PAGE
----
The two leaders eventually returned together to the transition zone, but it was Trautman who took the initiative there. With a very fast pace it soon became clear that the South African was on track towards a new race record, which since last year was in hands of Jaroslav Kovacic (7:55:44). With each lap running, Trautman increased his lead on that record. For a long time Hogenhaug was able to follow in just over half a minute, until the last ten kilometres. That’s when Trautman made the real difference, to finally finish in a spectacular time of 7:50:15 hours. “It was an amazing day. My swim was good, my bike was strong strong and the first 21 kilometres of running went smoothly. After that I started suffering the suffering, but I love this victory. This is really nice.”
Finally Kristian Hogenhaug followed in second place, only 3:37 minutes after Trautman and therefore as European Champion. “I have mixed feelings. Somehow it’s a shame that I didn’t win the race, but Matt was just a little bit better. But, the European title makes me very happy: it’s fantastic.” The overall bronze went to the Czech Tomas Renc (+10:29), who took the silver in the European Championship. Morten Brammer Olsen (+11:11) became fourth overall, but third at the European Championships.
Women’s race: unprecedented emotions
At the women’s race, it was initially Sarissa de Vries who opened very strongly. After a very strong swim part, she covered the 3.8 kilometers in 51:29 minutes, she already had a big lead on all competitors. Yvonne van Vlerken, for example, was almost 8 minutes behind at this point. This gap only gets bigger during the bike. This was only because De Vries was very powerful on the bike and that was reflected in her bike time: after 4:38:06 she racked her bike back in the transition zone, which was good for a new bike record in Almere. Van Vlerken came back in second place, more than fifteen minutes behind De Vries. With that the defending champion seemed to be in a beaten position.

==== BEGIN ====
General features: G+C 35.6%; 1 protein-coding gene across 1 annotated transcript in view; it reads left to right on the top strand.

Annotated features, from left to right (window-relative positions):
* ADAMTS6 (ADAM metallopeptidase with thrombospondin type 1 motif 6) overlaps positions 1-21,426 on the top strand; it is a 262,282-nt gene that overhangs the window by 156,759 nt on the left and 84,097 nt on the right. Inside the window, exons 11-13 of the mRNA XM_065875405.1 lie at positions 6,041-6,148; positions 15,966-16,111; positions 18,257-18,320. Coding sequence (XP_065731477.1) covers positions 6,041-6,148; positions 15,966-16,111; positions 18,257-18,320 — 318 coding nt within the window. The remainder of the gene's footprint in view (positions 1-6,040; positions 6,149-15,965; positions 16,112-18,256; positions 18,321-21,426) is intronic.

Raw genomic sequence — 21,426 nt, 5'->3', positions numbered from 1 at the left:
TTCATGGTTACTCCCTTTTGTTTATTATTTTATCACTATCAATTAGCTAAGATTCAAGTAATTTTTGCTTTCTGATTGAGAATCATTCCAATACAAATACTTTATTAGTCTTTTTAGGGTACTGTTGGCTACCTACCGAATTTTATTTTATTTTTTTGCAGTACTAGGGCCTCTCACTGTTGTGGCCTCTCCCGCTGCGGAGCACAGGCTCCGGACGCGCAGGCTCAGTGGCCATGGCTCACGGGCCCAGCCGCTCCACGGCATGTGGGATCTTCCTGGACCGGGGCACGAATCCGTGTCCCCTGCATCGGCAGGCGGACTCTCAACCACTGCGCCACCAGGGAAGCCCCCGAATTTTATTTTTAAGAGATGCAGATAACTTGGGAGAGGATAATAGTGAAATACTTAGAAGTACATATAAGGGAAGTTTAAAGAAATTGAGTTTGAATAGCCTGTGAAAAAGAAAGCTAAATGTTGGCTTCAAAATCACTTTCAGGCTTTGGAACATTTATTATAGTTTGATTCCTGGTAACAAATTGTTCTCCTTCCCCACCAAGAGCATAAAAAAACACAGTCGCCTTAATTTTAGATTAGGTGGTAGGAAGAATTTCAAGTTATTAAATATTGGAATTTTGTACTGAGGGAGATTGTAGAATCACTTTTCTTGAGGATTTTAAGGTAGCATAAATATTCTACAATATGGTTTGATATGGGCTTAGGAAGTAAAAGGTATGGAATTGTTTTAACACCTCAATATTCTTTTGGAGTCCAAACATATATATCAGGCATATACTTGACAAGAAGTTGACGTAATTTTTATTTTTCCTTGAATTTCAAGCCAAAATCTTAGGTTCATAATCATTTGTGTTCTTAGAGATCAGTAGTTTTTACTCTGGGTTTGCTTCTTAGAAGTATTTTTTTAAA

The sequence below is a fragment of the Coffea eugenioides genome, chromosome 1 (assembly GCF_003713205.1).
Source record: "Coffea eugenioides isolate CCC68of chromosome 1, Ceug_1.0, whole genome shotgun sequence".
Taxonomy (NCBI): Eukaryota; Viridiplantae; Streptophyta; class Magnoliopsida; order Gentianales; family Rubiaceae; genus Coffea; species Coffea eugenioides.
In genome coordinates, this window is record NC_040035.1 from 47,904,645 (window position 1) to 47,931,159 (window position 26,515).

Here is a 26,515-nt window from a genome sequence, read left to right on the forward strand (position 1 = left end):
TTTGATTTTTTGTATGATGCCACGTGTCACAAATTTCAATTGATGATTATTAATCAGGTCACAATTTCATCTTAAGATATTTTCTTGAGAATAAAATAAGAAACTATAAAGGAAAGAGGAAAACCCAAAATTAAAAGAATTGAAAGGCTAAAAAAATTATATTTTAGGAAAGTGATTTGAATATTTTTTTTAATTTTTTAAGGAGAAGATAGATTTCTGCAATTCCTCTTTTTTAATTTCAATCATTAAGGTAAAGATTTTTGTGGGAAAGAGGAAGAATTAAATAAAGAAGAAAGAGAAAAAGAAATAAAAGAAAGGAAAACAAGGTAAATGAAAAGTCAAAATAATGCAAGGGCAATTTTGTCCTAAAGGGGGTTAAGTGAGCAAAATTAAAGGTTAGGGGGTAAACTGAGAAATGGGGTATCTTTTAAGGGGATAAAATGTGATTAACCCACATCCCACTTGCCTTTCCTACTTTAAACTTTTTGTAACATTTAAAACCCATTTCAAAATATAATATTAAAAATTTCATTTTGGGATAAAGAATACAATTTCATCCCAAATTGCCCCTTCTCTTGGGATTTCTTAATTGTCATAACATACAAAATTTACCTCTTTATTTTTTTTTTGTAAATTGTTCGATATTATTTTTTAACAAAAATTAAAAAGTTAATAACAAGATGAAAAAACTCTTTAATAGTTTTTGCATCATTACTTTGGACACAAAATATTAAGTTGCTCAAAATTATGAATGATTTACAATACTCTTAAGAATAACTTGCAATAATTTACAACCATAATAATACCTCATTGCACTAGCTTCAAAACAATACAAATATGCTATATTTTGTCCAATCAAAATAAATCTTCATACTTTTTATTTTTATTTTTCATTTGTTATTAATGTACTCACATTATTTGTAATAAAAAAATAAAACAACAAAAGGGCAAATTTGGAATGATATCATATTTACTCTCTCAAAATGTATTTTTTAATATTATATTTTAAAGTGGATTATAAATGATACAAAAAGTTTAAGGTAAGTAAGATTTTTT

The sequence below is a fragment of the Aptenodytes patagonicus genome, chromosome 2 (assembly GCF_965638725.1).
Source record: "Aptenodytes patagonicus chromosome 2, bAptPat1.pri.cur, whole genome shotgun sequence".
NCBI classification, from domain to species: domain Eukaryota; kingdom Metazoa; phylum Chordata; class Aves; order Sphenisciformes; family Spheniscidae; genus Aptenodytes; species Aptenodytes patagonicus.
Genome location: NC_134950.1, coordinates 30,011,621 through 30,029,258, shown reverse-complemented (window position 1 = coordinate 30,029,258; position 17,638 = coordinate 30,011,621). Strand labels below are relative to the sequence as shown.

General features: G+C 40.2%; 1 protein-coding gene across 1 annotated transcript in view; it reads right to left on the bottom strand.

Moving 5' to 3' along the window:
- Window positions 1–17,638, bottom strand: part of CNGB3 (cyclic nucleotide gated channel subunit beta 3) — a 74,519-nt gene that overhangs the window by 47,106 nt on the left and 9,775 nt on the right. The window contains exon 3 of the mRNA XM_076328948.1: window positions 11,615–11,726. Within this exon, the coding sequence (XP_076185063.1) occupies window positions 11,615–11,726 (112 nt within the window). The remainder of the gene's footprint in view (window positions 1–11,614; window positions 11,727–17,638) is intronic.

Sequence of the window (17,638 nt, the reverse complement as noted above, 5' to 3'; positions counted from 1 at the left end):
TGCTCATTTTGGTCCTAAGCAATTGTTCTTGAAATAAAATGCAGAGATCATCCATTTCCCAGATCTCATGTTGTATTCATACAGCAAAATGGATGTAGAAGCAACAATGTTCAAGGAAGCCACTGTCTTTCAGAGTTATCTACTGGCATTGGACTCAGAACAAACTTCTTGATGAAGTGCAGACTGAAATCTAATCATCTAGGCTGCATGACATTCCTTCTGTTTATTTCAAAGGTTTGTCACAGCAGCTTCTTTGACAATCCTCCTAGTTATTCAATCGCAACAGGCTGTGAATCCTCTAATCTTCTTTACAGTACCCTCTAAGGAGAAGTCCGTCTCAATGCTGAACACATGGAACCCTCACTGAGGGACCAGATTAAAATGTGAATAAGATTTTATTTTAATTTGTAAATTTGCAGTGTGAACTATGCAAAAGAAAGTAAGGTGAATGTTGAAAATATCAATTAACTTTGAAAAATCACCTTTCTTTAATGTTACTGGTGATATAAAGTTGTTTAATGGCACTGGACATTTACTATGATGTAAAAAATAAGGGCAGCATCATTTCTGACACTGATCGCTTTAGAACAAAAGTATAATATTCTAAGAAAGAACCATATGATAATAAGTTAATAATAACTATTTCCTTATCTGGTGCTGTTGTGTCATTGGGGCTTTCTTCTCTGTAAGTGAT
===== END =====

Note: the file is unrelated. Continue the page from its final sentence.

During the first 21 kilometres of the running part, it still seemed that way. Van Vlerken did catch up with De Vries, but it didn’t go very fast and De Vries kept running steadily. However, this changed after the half marathon point, when De Vries was unable to keep her nutrition in and she lost a visible pace. “I have had so much pain and I just couldn’t manage to go faster. Especially in the last lap I even thought I wouldn’t make it to the finish”, she said in tears after the race.
In that last lap Van Vlerken had already passed De Vries by the way: that happened with about ten kilometres to go. Her delay of fifteen minutes disappeared like snow in the sun and changed in a big advantage. After 8:56:10 hour Yvonne van Vlerken crowned her farewell race with the victory, European and Dutch title. “This is…I have no words for it”, she stammered immediately after the race. Added in tears: “This is so important. I wanted to end my career so badly in a beautiful way. And it happened now.”
Lina-Kristin Schink passed De Vries in the final phase of the race and finished second at 15:17 minutes behind Van Vlerken. The bronze was for Sarissa de Vries. She was 16:19 minutes behind Van Vlerken. “It doesn’t feel like it yet, but I’m undoubtedly very happy with this third place later on.”
Related Event: 2019 Almere-Amsterdam ETU Challenge Long Distance Triathlon European Championships
|Results: Elite Men|
|4.||Morten Brammer Olesen||DEN||08:01:26|
|10.||Carlos Aznar Gallego||ESP||08:22:59|
|Results: Elite Women|
|1.||Yvonne Van Vlerken||NED||08:56:10|
|3.||Sarissa De Vries||NED||09:12:29|
|4.||Miriam Van Reijen||NED||09:18:40|
|Results: 20-24 Male AG|
|4.||Rutger Van Der Staak||NED||11:24:05|
|Results: 25-29 Male AG|
|2.||Jan Van Der Meijs||NED||09:13:21|
|4.||Joey Van De Beek||NED||09:43:37|
|9.||Marijn Den Hollander||NED||10:33:33|